Rethinking the "Corse in clot": Cleanness, Filth, and Bodily Decay in Pearl

Studies in Philology, Volume 105 (4) – Oct 2, 2008

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Abstract

STuDIESINPHILOLOGY volume105 Fall2008 Number4 by EAR the end of the Dreamer's vision in the Pearl, the Pearl Maiden elucidates a crucial, but critically underinterrogated, relationship between two of the poem's central images, the pearlandthecorpse.Explainingherharmoniouscompanionshipwith theotherpearlmaidens,shedeclaresthat Lasseofblyssemaynonvusbryng Þatberenþysperlevponourebereste, Forþayofmotecouþeneuermynge Ofspotlezperlezþatberenþecreste. Alþaourecorsesinclottezclynge, Anderemenforrauþewythoutenreste, Weþuroutlyhauencnawyng; Ofondethefulourehopeisdrest. For the Maiden, the pearl symbolizes spiritual purity and cleanness. She and her companions in heaven--who are chiefly characterized throughtheirassociationwiththepearlanditsattendantvirtues--are AllquotationsfromPearlandtheotherpoemsinthePearlManuscriptrefertoThe Poems of the Pearl Manuscript: Pearl, Cleanness, Patience, Sir Gawain and the Green Knight,ed. Malcolm Andrew and Ronald Waldron (Exeter: university of Exeter Press, 1987), here lines853­60.Allsubsequentcitationsfromthepoemsarefromthiseditionandwillbe citedparentheticallyinthetextbypoemandlinenumber. 429 ©2008TheuniversityofNorthCarolinaPress unableeventothinkof"mote,"ordiscord,andthusarekeptfreeofany "mote,"orblemish,ontheirspiritualpurity.Intokenofthisincorruptibility,theyappropriatelybear"spotlez"pearls.Andalthoughherreferencetothemaidens'corpsesmayappeartocontraststrikinglywith thisimageofpurity,theMaidenclearlyintendstodrawadifferentkind ofcontrast:betweenthemaidens'heavenlyknowledgeandjoyandthe earthlymatters--theirowncorpsesandtheDreamer'sgrief--thatthey have transcended. From her lofty perspective, the Maiden finds both thecorpsesandthegriefequallyirrelevant,andsheseemstobringup thisdetailatallonlytoillustratefortheDreamerthewidedivergence intheirperspectivesondeath.Sheviewsonly"ondethe"ashavinga claimonherattention:thedeathofChrist,withitsimpliedresurrection andconsequentdefianceofbodilycorruption.Meanwhile,theDreamer "remen[s]forrauþe"atherdemise,languishinginagriefperpetuated by his own, radically different, understanding of the images of pearl andcorpse,bothofwhichheappliestothelostinfantbodythatoccupiesthecenterofhismourning. AlthoughtheMaidenandtheDreamerattimesradicallydisagreein theirinterpretationsofthepearlandthecorpse,theybothtendtolink thetwoimagestogetherinarelationshipthatremainscrucialtoboth characters' understanding of their universe. In her beatific stability, theMaidennaturallyunderstandstheproperrelationshipofthingsaccordingtoChristiandoctrineandneverswaysfromthepositionoutlinedabove.ButfortheDreamer,therelationshipofpearltocorpseis agreatlyvexedissue.LiketheMaiden,heusesthepearlimagetosignifypurityandcleanness,yetheappliesthesecharacteristicsprimarily tohisdaughter'scorporealform.Consequently,heviewstheimageof thecorpseasthecorruptionofthatform--asarepresentationoffilthy putrefactionandimpuritythatseemstodegradeherbodilyperfection. Forhim,thetwoimagesembodyatensionbetweennotionsofcleannessandfilththatisfundamentaltohisgrief,andthismisapprehension provestobeoneofthemainstumblingblocksinhisabilitytoaccept comfort.InorderfortheDreamertoprofitfromhisvisionandtobe enabledtoturnhisattention,astheMaidendoes,tothat"ondethe"that offershimhope,theimagesofpearlandcorpsemustbereconciledand theirattendantconnotationsofcleannessandfilth,recontextualized.I NoteveryonewouldagreethattheDreamerprofitsfromhisvision;notably,David Aers doubts that the Dreamer ever loses the "pervasive individualism" that characterizeshisthoughtthroughthemajorityofthepoem,andfindshiseventualconversionto besuperficial("TheSelfMourning:ReflectionsonPearl"Speculum68[1993]:71).Simi- wouldarguethatthepoem'sexaminationofdeath,grief,andChristian consolationhingesuponthistensionanditsresolution. WithinthistensionIseethecorpseandpearlasbearingequalimportance,yetmostPearlcriticismhastendedtoreplicatetheMaiden's heaven-centered viewpoint, preferring to focus on the symbol of the pearlwhilesettingthecorpseasideaslargelyirrelevanttothemeaning ofthepoem.EvenPatriciaKean,whoremarksthat"nointerpretation whichdoesnottakeaccountofthenew-madegraveofthepoemcanbe seriouslyconsidered,"offersonlyabriefdiscussionofthegraveandthe decayingbody.SincethepublicationofKean'sbookin1967,therehas beenlittlecriticalinterestinthecorpse.Itisoccasionallymentionedin passing,butthereisanotablelackofsustaineddiscussionofthisimage thatisattheheartoftheDreamer's,ifnottheMaiden's,concerns. Thedearthofcriticalinterestinthecorpseseemsespeciallystrikingin thecontextofrecentcriticalreevaluationsoftherelativeimportanceof theDreamer'sandtheMaiden'sperspectives.Increasingly,criticshave larly,SandraPiersonPriorarguesthattheDreamerremainsessentiallyunchanged(The "Pearl"-Poet Revisited[NewYork:Twayne,1994],40­44).Buttheprevailingtrendamong criticshasbeentoviewtheDreamerasbeginningthepoeminastateofspiritualdistress,whichisthenatleastpartiallyremediedbythelessonshelearnsfromhisvision. MostrecentlythisviewisrepresentedbyjimRhodes,althoughhedepartsfromcritical tradition by viewing the Dreamer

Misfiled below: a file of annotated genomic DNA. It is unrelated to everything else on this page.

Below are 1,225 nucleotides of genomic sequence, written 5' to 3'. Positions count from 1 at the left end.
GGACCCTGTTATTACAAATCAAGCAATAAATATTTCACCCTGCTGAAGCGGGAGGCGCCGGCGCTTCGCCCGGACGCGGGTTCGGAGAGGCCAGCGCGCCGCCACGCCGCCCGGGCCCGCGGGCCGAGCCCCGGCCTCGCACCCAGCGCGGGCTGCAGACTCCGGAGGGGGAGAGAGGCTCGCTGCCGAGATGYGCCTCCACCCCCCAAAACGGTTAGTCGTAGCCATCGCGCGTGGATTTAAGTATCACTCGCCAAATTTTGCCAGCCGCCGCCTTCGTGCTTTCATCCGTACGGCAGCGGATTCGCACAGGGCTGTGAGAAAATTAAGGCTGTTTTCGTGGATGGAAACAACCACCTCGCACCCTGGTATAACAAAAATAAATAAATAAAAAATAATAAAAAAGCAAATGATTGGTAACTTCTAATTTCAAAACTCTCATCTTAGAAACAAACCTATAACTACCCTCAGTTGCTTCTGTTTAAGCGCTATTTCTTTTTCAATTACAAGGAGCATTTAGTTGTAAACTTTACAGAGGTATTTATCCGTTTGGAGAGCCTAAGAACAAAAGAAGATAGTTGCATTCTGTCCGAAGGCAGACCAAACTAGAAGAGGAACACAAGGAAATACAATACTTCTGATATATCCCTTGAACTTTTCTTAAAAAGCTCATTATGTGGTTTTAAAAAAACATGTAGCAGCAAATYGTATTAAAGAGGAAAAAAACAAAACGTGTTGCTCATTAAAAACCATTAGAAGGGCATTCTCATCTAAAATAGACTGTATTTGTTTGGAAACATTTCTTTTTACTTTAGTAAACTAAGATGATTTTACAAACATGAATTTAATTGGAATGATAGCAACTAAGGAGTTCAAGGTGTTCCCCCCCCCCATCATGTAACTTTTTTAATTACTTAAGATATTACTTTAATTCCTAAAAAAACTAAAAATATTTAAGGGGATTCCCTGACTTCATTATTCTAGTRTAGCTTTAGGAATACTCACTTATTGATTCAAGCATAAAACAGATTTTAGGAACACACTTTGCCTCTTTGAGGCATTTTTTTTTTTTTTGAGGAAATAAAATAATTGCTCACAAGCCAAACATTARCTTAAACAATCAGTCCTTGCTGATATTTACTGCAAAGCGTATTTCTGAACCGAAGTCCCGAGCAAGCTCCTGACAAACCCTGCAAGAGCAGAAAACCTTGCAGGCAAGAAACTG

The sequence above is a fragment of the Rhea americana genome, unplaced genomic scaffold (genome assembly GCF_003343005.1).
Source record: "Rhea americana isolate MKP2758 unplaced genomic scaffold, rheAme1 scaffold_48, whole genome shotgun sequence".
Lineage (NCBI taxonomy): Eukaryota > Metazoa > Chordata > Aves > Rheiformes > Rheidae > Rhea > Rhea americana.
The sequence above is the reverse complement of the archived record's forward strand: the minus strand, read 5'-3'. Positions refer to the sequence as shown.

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Studies in PhilologyUniversity of North Carolina Press

Published: Oct 2, 2008